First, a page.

A friend asked me a bit ago whether my day job (trying to understand the Middle East, including Islam and Muslims) wasn’t counterproductive for me as a Bible-believing Christian, or whether it was an attempt to “know the enemy.” In truth, it is neither. Of course, I believe that Christians should explore all fields of knowledge to understand the world in the light of God’s revelation. But I also do not think of Muslims as “the enemy.” Since this latter point is apparently highly contentious at the present among conservative Christians, I thought it might be useful for me to explain my reasoning. (more…)
My last post suggested that part of the difficulty in adjudicating the debate whether or not Muslims and Christians worship the same God is that we mean so many different things when we say “worship.” But there is another problem: how do we know what someone worships? In grammatical terms, “worship” is a transitive verb; it takes a direct object. But how do we know what the actual direct object is of any particular act of worship? The first answer would seem to be that someone is worshiping whom or what they claim to be worshiping. And in cases of frank idolatry, that is undoubtedly sufficient. When an ancient Greek claimed to be worshiping Aphrodite, or a modern Vaishnava Hindu worships Vishnu, there is no reason to doubt them. The greater difficulty is determining the object of worship when people of different religions claim to be worshiping simply “God,” or even “the God.” This question takes us to the center of some tricky problems about meaning and language, especially the meaning of language describing non-physical realities. (more…)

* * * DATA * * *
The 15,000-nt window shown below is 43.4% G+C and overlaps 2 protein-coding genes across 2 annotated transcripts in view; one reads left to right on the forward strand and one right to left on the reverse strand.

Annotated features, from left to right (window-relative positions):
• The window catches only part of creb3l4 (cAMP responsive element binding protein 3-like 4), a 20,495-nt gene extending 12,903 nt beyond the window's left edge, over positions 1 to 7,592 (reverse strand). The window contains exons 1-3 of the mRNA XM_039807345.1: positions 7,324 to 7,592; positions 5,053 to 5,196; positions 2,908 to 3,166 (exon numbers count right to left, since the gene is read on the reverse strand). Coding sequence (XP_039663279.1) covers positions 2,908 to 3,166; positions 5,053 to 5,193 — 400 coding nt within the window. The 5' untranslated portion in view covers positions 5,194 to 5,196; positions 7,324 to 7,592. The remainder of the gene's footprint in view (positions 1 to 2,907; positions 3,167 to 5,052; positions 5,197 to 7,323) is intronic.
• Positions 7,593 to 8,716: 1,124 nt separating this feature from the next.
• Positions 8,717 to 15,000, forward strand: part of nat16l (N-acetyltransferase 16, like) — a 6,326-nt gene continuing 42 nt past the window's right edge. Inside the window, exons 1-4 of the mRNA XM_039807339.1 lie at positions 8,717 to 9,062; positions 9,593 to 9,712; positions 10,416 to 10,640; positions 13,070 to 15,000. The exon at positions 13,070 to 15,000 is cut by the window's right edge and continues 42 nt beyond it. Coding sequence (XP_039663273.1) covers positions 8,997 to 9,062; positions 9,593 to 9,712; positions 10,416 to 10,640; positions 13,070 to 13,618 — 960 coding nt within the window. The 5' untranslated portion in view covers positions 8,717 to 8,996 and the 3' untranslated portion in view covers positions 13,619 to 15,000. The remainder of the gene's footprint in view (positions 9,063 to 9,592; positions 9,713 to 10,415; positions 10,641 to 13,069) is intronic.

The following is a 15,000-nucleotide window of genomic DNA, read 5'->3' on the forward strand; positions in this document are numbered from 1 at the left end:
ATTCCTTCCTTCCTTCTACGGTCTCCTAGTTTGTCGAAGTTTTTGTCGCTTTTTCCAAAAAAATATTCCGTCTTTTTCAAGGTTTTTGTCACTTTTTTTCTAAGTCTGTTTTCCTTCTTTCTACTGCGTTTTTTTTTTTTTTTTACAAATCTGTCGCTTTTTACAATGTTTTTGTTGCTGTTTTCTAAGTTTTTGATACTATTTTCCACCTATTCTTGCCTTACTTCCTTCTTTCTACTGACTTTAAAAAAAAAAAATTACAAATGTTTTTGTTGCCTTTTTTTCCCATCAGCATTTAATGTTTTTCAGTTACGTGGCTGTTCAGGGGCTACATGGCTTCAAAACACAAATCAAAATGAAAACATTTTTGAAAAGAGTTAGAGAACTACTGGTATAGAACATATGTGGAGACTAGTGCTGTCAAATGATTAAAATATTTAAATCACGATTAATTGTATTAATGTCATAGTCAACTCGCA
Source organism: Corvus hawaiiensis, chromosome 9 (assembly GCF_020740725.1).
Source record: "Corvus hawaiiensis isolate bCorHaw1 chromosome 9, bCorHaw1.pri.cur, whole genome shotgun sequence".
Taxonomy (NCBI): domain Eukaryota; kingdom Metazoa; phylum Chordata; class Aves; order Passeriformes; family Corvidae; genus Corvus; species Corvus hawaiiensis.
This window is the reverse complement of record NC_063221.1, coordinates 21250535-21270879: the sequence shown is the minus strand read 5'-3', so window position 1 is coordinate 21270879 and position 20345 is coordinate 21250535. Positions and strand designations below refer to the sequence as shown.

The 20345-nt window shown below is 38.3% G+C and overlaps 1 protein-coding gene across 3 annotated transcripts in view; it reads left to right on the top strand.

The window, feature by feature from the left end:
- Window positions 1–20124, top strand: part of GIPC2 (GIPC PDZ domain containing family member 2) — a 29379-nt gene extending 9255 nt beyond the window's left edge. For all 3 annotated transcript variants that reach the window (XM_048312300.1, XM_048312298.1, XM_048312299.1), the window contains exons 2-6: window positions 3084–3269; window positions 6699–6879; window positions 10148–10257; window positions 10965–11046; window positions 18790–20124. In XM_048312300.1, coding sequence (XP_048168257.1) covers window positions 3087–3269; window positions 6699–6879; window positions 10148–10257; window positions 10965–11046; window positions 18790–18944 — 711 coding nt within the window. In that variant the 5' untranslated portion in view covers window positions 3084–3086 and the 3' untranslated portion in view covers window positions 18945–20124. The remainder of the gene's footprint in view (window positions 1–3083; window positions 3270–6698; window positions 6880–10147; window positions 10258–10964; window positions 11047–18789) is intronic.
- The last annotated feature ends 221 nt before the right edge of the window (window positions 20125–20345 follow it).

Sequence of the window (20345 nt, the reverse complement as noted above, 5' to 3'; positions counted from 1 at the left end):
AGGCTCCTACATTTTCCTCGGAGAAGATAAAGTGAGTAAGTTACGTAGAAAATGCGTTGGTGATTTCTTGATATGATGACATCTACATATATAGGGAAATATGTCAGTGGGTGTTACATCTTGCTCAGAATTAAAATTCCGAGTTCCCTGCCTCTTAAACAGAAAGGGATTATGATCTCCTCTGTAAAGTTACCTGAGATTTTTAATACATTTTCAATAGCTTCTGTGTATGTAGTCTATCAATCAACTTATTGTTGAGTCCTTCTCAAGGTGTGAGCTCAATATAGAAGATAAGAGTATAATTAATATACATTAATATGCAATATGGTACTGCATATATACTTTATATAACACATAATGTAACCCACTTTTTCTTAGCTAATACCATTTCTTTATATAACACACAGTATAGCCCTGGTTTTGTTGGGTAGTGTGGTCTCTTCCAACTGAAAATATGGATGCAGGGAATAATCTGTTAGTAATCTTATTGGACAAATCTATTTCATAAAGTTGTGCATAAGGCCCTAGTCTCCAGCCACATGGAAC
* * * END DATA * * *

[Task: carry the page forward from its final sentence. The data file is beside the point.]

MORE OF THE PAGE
Christians struggle how to understand prayer. Many people think of prayer as a token to the great vending machine in the sky, which is clearly wrong. Some people think of prayer as a particularly holy work for those who can muster enough faith for it. People present God with lists of requests, sometimes demands, or try to bargain with God, while others insist that prayer for physical things is (not only ineffective but also) merely selfish, so they upholster their prayers in pious verbiage to protect it from encountering anything hard (or real). Some people say prayer is a conversation between a Christian and God, but the obvious objection is that unlike in human conversations, (most) Christians don’t hear audible responses to their prayers. Some Christians create a model of “holy” conversation by pointing to God’s revelation (Scripture and creation) for God’s part of the dialogue, while others just think prayer is too one-sided to be a conversation at all. Is prayer a conversation? (more…)
A theological discussion group associated with my local church recently discussed how Christians ought to react to friends who “come out” to them as GLBT. The discussion used as a prompt a one-page “position statement” on the subject which was pre-circulated. I thought I’d follow up my previous post on various interesting viewpoints on sexuality by re-posting here (with permission) the one-page prompt from the discussion group. (The author chooses to remain anonymous.) Your comments and discussion of these points is very welcome!